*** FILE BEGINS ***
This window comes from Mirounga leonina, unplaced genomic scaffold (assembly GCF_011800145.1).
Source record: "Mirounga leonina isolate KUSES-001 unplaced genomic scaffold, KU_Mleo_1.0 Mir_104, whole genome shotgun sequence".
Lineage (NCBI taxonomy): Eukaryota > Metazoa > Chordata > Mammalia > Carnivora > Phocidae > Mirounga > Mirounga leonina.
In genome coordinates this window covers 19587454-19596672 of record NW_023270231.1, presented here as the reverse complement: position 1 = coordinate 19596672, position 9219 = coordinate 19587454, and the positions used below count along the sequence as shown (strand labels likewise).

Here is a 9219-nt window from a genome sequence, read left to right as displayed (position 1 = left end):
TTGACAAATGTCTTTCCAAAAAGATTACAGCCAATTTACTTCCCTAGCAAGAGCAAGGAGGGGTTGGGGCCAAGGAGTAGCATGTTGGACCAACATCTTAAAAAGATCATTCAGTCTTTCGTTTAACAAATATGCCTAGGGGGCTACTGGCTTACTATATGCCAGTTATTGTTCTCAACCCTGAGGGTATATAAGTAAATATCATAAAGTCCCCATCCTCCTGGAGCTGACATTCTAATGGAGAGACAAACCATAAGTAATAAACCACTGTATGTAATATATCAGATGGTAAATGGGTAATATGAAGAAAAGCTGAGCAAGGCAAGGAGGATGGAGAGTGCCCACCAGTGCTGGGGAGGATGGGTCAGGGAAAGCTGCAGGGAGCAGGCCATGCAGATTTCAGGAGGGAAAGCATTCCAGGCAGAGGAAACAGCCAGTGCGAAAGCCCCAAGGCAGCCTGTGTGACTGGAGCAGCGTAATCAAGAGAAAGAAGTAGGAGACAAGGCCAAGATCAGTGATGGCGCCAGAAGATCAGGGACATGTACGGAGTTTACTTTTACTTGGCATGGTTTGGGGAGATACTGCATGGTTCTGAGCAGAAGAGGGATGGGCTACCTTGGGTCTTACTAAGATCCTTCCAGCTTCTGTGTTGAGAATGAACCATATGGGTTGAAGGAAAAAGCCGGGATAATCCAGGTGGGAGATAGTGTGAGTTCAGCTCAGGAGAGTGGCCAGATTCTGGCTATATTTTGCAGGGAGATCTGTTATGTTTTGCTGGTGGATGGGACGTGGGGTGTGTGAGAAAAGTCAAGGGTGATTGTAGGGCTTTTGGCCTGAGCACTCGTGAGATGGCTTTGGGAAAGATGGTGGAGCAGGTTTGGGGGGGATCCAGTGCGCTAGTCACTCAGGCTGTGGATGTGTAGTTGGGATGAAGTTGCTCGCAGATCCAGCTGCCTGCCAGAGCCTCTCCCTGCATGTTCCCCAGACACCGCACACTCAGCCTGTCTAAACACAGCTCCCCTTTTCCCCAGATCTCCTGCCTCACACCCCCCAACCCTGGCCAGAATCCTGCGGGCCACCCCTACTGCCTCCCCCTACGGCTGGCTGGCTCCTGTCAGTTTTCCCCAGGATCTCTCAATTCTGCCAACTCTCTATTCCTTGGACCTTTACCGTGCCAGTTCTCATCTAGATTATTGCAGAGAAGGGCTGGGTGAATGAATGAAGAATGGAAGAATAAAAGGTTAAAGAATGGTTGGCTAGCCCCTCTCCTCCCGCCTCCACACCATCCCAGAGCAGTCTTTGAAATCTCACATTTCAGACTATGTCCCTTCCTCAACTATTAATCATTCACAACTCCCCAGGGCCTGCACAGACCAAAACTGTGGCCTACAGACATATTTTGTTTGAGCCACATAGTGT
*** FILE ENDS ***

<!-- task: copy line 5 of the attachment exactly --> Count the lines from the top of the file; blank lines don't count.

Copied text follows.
Here is a 9219-nt window from a genome sequence, read left to right as displayed (position 1 = left end):